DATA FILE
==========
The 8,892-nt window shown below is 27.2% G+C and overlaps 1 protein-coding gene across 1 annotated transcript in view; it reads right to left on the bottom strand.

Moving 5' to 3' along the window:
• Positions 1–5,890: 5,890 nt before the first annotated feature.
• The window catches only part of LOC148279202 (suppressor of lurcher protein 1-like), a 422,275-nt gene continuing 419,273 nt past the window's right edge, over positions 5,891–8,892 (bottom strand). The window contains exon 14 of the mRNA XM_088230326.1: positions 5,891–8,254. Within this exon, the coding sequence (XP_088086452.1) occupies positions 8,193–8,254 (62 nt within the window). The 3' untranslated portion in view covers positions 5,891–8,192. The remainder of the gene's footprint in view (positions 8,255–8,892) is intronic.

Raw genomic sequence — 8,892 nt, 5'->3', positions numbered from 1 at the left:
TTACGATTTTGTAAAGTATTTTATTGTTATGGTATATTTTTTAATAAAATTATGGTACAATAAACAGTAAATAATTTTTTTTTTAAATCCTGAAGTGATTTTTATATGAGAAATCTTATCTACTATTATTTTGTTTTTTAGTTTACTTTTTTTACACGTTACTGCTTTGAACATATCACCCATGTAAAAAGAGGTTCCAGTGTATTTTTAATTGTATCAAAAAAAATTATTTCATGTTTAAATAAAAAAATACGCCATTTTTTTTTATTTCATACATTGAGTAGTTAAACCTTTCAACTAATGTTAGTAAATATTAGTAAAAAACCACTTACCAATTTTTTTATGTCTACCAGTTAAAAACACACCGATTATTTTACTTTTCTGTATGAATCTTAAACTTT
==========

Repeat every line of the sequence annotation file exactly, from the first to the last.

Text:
The 8,892-nt window shown below is 27.2% G+C and overlaps 1 protein-coding gene across 1 annotated transcript in view; it reads right to left on the bottom strand.

Moving 5' to 3' along the window:
• Positions 1–5,890: 5,890 nt before the first annotated feature.
• The window catches only part of LOC148279202 (suppressor of lurcher protein 1-like), a 422,275-nt gene continuing 419,273 nt past the window's right edge, over positions 5,891–8,892 (bottom strand). The window contains exon 14 of the mRNA XM_088230326.1: positions 5,891–8,254. Within this exon, the coding sequence (XP_088086452.1) occupies positions 8,193–8,254 (62 nt within the window). The 3' untranslated portion in view covers positions 5,891–8,192. The remainder of the gene's footprint in view (positions 8,255–8,892) is intronic.

Raw genomic sequence — 8,892 nt, 5'->3', positions numbered from 1 at the left:
TTACGATTTTGTAAAGTATTTTATTGTTATGGTATATTTTTTAATAAAATTATGGTACAATAAACAGTAAATAATTTTTTTTTTAAATCCTGAAGTGATTTTTATATGAGAAATCTTATCTACTATTATTTTGTTTTTTAGTTTACTTTTTTTACACGTTACTGCTTTGAACATATCACCCATGTAAAAAGAGGTTCCAGTGTATTTTTAATTGTATCAAAAAAAATTATTTCATGTTTAAATAAAAAAATACGCCATTTTTTTTTATTTCATACATTGAGTAGTTAAACCTTTCAACTAATGTTAGTAAATATTAGTAAAAAACCACTTACCAATTTTTTTATGTCTACCAGTTAAAAACACACCGATTATTTTACTTTTCTGTATGAATCTTAAACTTT